It's with sadness that I write about the passing of a legend, comic book icon Stan Lee. Though his creative credits are too numerous to list, he birthed or help birth some of our favorite heroes - Spider-Man, The X-Men, Daredevil, Fantastic Four, Iron Man, Ant-Man and Thor. He was a significant contributor to many other heroes including Captain America.
In nerd culture, Stan Lee has practically ascended to godhood. By all accounts, a great person, he notably fought back against bigotry long before it was in vogue to do so:
Or, more recently:
Stan Lee's progressive and inclusive vision has led us to today, in which comics and their heroes are representative of everyone. Whether you're Muslim like Kamala Khan, LGBTQ+ like Bobby Drake, or mix-raced like Miles Morales, you can find a comicbook that represents you, and I can't help but draw much of that DNA of inclusion and representation back to Stan. Often overlooked, Stan helped create a disabled superhero in the form of Daredevil. Though Murdock's blindness is often overcome by his superhuman senses, most often Matt's strengths lie simply in his heart, and character of will.
Without Stan, I don't think that we could have ever gotten to this:
Growing up watching Spider-Man or X-Men cartoons helped shaped my worldview. I learned aspects of responsibility even in the face of personal adversity from Peter Parker. I started really internalizing the idea of inclusivity and intolerance of racial bigotry from Professor X, Jean Grey, Cyclops and Wolverine.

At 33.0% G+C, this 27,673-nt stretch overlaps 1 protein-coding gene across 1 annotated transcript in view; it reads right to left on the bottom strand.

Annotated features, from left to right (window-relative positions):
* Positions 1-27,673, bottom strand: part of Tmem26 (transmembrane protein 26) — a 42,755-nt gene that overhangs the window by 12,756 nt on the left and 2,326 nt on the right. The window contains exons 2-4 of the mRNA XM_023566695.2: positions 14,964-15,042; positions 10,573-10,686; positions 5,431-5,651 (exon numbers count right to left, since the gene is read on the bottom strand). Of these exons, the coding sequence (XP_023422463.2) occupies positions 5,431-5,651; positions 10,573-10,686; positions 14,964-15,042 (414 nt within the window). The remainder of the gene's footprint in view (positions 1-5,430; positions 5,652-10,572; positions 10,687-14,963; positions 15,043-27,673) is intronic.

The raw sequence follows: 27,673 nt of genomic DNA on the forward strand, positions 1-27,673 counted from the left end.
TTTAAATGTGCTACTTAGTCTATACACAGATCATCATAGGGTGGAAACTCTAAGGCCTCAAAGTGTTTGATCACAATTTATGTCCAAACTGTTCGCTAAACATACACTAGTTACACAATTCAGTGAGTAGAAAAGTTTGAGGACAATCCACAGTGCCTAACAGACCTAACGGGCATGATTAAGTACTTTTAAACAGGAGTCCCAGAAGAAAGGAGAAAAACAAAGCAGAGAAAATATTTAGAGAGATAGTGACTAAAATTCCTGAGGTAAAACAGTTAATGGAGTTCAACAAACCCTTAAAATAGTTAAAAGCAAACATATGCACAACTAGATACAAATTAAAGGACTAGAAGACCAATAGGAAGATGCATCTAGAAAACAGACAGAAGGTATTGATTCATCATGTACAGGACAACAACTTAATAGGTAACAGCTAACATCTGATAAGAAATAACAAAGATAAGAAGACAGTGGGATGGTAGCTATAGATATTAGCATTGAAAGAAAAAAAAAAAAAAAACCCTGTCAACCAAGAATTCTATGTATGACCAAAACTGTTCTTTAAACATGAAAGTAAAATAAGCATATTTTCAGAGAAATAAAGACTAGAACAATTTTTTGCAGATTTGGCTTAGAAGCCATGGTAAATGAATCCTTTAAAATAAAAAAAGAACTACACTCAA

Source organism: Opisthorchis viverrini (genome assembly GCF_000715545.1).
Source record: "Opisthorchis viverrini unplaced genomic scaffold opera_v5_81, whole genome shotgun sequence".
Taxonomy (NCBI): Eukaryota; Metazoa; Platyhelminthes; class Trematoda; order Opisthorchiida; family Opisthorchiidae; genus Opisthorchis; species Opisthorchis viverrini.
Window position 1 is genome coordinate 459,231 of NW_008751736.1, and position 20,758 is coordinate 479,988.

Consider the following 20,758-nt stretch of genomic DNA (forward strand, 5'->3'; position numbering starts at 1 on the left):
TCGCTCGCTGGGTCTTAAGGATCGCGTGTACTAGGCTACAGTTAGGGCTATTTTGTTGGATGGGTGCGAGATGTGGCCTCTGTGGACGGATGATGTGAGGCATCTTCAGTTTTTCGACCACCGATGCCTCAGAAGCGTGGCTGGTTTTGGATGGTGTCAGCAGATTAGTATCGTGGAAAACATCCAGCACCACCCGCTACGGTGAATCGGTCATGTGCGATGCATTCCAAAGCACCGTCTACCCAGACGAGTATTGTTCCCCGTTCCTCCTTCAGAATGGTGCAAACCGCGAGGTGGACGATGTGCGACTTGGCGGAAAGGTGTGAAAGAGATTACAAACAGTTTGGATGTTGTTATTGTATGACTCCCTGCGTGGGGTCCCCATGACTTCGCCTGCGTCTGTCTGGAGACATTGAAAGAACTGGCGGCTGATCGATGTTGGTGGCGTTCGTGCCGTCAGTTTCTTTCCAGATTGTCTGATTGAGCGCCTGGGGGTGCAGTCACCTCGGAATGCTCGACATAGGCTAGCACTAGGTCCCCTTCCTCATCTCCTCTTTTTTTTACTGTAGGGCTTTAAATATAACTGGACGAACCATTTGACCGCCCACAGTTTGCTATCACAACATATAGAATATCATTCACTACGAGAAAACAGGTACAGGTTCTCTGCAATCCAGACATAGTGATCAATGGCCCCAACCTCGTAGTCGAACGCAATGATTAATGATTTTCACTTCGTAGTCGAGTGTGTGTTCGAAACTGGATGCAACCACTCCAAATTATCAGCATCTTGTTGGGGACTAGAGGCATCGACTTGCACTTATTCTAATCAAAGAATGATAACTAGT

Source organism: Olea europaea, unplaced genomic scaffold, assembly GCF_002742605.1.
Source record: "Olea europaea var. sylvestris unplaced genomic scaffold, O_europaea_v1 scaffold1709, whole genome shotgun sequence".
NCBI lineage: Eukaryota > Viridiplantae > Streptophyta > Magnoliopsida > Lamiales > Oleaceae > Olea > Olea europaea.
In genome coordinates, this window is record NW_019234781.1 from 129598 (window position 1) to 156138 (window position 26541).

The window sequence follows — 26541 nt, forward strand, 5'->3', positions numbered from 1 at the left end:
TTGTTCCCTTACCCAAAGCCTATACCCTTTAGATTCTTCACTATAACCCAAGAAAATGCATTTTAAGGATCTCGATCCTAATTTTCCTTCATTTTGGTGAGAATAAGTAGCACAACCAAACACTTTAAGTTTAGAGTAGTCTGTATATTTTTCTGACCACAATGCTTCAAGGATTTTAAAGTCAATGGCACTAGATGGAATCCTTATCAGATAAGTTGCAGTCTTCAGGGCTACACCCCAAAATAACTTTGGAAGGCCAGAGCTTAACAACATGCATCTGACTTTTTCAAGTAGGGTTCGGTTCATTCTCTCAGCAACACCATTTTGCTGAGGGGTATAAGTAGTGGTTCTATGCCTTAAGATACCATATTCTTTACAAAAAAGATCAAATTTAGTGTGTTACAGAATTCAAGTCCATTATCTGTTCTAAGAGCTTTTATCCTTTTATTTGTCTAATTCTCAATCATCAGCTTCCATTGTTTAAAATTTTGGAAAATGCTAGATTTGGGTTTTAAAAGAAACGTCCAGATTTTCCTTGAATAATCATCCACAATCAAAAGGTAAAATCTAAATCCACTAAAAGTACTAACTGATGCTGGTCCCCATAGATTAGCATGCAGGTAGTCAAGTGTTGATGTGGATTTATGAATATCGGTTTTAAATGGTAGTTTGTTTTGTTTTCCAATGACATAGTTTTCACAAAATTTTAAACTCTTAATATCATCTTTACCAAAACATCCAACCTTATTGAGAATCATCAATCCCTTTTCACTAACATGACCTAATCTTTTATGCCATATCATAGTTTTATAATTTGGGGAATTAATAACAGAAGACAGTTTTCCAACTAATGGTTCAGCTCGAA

Today we're fortunate to live in a world that is full of one of my favorite things - superheroes and good stories. I've said many times on the show that we're lucky. Compared to my childhood, where superheroes and comics were something mostly only for nerds and outcasts, Stan helped usher in an era in which they're for everyone and I can share my passion with the large parts of the world. Like the Greek pantheon before, superheroes offer modern parable in the form of amazing feats and fantastic story. Stan Lee's contributions may live on as long.
Though entirely unoriginal, and as I'm sure you'll read in similar pieces thousands of times, there is only one way to end:
Excelsior, Stan. And thank you.